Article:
mindfulness practice

Any substance use disorder can be problematic to kick. And in an effort to reduce the relapse rates, researchers studied 57 people to determine if practices like regular meditation in mindfulness practice decreased the desire for an addictive substance.

A recent study published in the journal Drug and Alcohol Dependence built upon existing research linking tobacco-cessation attempts, i.e. cigarette smoking, to a resumption of direct use. Their six-month research is a first-of-its-kind study, incorporating mindfulness practice as a method of disrupting established behavioral patterns linking craving to substance use during an eight-week therapy session.

Mindfulness: A Gentle and Kind Awareness

The researchers defined mindfulness practice as “a gentle, kind, and curious awareness of experience” of causes for substance use. Instead of condemning actions leading to substance abuse disorder, the mindfulness-based relapse prevention (MBRP) methods encourage nonjudgmental examination of the sometimes unpleasant life situations or other behavioral triggers leading to craving and subsequent relapse.

During the study, the person attempting to overcome substance abuse will analyze elements leading to craving and potential relapse, then utilize the brain’s infinite powers and meditative coaching to maintain remission.The meditative strategies were both formal and informal and had frequency and duration elements associated with each.

The study population included 57 people—mostly men and about 63% of whom were white—between the ages 21-60. The mean age was 38 years. Mean is defined as half of the participants being younger than the mean age and half being older. Nearly 77% of the participants acknowledged use of more than one drug on survey forms and 11% of them stated they utilized pharmacological-based withdrawal therapy.

Importantly, all participants had already successfully completed a mindfulness-based relapse prevention program that had introduced them to mindfulness practice within the two prior weeks of embarking on the study. The scientists posited that those who frequently engaged in mindfulness practice would achieve a greater degree of relapse maintenance than those who did not.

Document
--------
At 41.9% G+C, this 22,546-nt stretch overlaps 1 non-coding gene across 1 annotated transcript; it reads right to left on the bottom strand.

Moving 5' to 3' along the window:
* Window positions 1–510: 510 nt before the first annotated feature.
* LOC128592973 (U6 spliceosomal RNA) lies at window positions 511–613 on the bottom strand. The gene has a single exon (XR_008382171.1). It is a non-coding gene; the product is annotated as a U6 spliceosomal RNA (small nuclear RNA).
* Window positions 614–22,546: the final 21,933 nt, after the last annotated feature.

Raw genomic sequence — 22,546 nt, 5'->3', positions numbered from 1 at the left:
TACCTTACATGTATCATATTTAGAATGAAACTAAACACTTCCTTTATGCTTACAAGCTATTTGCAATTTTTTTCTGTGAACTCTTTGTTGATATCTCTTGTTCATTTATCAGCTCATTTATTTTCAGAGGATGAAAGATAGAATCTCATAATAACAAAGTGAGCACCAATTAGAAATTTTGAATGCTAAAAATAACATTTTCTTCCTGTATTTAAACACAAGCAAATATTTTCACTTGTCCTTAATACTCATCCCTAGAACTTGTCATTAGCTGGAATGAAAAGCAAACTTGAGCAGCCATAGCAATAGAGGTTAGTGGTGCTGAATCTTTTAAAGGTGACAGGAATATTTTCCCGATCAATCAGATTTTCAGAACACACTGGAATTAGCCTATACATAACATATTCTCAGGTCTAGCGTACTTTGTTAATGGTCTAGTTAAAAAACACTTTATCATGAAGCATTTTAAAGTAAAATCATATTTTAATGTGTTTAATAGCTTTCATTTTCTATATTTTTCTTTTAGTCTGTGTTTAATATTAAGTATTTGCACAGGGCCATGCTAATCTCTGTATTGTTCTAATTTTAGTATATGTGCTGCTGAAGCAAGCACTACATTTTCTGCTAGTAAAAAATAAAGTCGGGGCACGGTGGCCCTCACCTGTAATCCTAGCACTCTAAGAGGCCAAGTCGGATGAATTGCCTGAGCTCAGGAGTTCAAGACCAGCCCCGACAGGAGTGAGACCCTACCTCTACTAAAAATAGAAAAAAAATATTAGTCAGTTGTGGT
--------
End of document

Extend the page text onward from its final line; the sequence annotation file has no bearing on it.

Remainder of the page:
Mindfulness Linked to Lower Rates of Relapse

During the study, participants reported their craving incidents: their utilization of mindfulness-based relapse prevention, whether they had missed instructional sessions, and whether or not the craving returned them to their substance use. At the end of the eight weeks, the study numbers validated the researchers’ hypothesis: the people who reported practicing what was categorized as formal mindfulness achieved a higher degree of substance abuse relapse maintenance (ie. a lower degree of relapse).

The study’s strengths lie in the fact it strongly links following a mindfulness-based relapse prevention program to enhanced remission maintenance, especially where drug usage is concerned. Also, the authors did encourage further research to augment their findings.

However, the authors conceded the study’s limitations: a small population size that self-reported respective incidents of mindfulness practice, survey limitations that included opportunities for nonsensical answers, and self-reported craving data that stretched over a week’s time, as opposed to more regular recording of those instances.

Further, they suggested a more thorough linkage between mindfulness-based relapse prevention could be established by stratifying research data by gender, choice of substances used, and the degree to which a participant had become addicted to a substance. They also stated the power of the mind to achieve relapse maintenance can be a field of ongoing research.

Written by Susan Mercer Hinrichs, MA, MBA, CPhT


Enkema, MC and Bowen, S. Mindfulness Practice Moderates the Relationship Between Craving and Substance Use in a Clinical Sample. Drug and Alcohol Dependence. 2017.

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